no comments

Farm loans up despite low crop outputs

DESPITE multiple issues including a 7.2pc drop in major crops’ output, the bank lending to the agriculture sector remained strong during the current fiscal year.

In the first 10 months (July-April) of 2015-16, banks lent Rs441bn to farmers against the full fiscal year target of Rs600bn. This gross lending is 19.6pc higher from a year-ago period. On net basis, however, farm loans totalled just Rs13bn in 10MFY16 as banks’ credit recovery stood around Rs428bn.

A majority of bankers, who oversee lending to farmers, say given the seasonal credit flows pattern, the target is still achievable while some of them don’t rule out a slippage.


Development loans account for no more than 10pc of the total agricultural credit


“In May lending to wheat millers and livestock sector remained strong and in June, too, we hope to make new loans in these and other sub-sectors of agriculture including fish farming, rice and sugarcane crops,” says head of farming credit division of one of the leading local bank..

In May and June rice and sugarcane growers borrow substantially from banks for the two crops whose harvesting is done in winter. Fish farmers also borrow for capacity building for fish hauling that picks up pace immediately after the summer, he says.

Microfinance banks (MFBs) and Islamic banks (IBs) reported a big year-on-year increase of 56pc and 47pc respectively in lending to farmers. “The MFBs lending is significant in that all of their agricultural lending goes to the small farmers and reduces reliance of unbanked farmers on traditional informal lenders,” says a senior central banker.

In terms of volumes, too, MFBs lending of Rs38bn constituted 8.6pc of the total agricultural loans in 10MFY16. “This percentage needs to be doubled in a few years. Only then we’ll be able to make an impact on small farmers’ productivity,” says a senior executive of Khushhali Bank.

Islamic banks’ agricultural lending at Rs6.7bn in 10MFY16 is not too big. “What keeps IBs from lending liberally to farmers is that their branches are too concentrated in urban areas and their ability to develop Shariah-compliant farming loan products is still very limited,” according to a former director of Islamic banking department of SBP.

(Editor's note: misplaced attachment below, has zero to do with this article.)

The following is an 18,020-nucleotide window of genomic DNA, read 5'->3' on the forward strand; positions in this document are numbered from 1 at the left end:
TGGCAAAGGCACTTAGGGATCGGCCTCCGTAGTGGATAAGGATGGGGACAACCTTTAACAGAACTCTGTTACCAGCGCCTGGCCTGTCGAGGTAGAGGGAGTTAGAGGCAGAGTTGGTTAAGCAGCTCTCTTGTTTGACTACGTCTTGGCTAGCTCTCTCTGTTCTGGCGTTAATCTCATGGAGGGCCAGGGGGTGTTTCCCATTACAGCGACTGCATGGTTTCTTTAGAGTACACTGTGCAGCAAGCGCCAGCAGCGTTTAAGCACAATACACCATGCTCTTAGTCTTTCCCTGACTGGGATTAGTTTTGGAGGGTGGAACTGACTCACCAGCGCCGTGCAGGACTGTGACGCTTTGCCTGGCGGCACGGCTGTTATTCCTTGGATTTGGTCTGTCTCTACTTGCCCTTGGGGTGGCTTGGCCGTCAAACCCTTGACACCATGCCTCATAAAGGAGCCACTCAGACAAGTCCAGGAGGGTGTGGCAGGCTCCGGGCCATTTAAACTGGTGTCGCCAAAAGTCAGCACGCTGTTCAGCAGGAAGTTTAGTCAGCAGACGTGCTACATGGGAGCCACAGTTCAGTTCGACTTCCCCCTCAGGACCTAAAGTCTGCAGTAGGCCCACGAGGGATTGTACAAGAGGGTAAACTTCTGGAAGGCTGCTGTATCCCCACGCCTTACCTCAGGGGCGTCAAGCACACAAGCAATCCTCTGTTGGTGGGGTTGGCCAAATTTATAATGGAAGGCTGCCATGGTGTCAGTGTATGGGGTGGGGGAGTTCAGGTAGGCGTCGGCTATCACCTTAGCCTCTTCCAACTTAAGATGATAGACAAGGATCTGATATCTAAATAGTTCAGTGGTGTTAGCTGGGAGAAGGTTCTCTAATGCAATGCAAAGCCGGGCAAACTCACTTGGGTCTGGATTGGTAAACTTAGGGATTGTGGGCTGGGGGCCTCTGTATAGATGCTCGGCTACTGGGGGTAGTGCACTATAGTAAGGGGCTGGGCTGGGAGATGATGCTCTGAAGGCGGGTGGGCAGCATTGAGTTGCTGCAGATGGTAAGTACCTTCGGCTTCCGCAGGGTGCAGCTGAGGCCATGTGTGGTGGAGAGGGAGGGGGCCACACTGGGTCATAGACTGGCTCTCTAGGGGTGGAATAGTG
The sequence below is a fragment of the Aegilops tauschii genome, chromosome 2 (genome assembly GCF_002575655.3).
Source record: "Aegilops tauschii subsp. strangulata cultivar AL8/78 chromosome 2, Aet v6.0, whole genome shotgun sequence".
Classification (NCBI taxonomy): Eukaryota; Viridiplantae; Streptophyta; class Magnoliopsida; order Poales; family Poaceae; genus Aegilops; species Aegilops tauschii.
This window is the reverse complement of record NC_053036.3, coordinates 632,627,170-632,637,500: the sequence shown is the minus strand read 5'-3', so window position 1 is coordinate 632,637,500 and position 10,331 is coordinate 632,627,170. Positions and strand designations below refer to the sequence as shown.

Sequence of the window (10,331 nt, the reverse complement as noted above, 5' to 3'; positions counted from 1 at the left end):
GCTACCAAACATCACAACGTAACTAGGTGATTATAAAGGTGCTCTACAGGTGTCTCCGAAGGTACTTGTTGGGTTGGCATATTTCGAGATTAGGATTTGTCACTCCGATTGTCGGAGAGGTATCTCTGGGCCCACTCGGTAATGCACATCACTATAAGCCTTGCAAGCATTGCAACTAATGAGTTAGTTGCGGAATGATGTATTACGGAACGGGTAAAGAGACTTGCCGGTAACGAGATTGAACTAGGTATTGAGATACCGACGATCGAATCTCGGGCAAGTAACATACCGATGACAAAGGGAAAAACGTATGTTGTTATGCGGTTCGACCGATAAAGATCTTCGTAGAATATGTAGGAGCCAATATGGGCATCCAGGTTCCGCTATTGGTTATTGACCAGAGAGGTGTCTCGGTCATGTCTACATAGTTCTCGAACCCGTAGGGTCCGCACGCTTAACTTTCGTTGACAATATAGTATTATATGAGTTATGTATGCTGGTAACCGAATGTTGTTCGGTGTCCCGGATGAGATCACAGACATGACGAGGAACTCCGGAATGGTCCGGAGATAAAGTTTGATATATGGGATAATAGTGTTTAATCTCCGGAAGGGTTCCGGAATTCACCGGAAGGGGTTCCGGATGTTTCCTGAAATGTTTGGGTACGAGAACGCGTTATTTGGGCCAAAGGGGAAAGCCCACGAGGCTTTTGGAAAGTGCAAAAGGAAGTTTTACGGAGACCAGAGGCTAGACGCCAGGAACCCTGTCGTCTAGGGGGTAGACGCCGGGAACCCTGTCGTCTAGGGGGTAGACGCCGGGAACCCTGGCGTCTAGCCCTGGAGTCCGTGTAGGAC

“Besides, instead of reaching out to the farmers who need money for development, they find it easier to offer agricultural development loans for purchase of machinery and tools.”

Commercial banks extend both development and non-development production loans.

But during 10MFY16, some of them reported a net decline in their agricultural lending more due to structural problems rather than for a fall in loan demand. Four out of 20 banks that reported a fall in farming loans are: Allied Bank, Bank Al-Habib, Bank of Punjab and Standard Chartered Bank.

The first two banks were too focused on expanding their consumer finance base and the third one ran in troubles because it undertook overhauling of agricultural loan portfolio to improve the asset quality, bankers say. Standard Chartered also played safe.

The development loaning to farmers remained at just 8pc of the total (Rs35.5bn vs Rs441bn) in 10MFY16. Normally, development loans account for no more than 10pc of total agricultural credit but given the fact that during this year two credit schemes were in operation, this percentage should have been a bit higher. The agricultural development scheme announced in the budget and special incentives scheme announced later were aimed at not only boosting productivity through larger production loans but also via investing in farm mechanisation. The small-scale vegetable and fruit growers and fish farmers got very little. Even rice growers in Sindh continue to wait for the promised concessional loans, agriculturists in the province say.

Many growers also blame some big banks did not make timely loans to small cotton growers for purchase of quality seeds and branded pesticides.

Bankers admit that the net lending to major crops sector declined in FY16 because of historic fall in cotton production that made bankers shy of lending to growers on fears of loan defaults.

Lending to the livestock sector expanded also due to big appetite for loans showed by clusters of dairy farmers that form part of supply chain of food processing companies.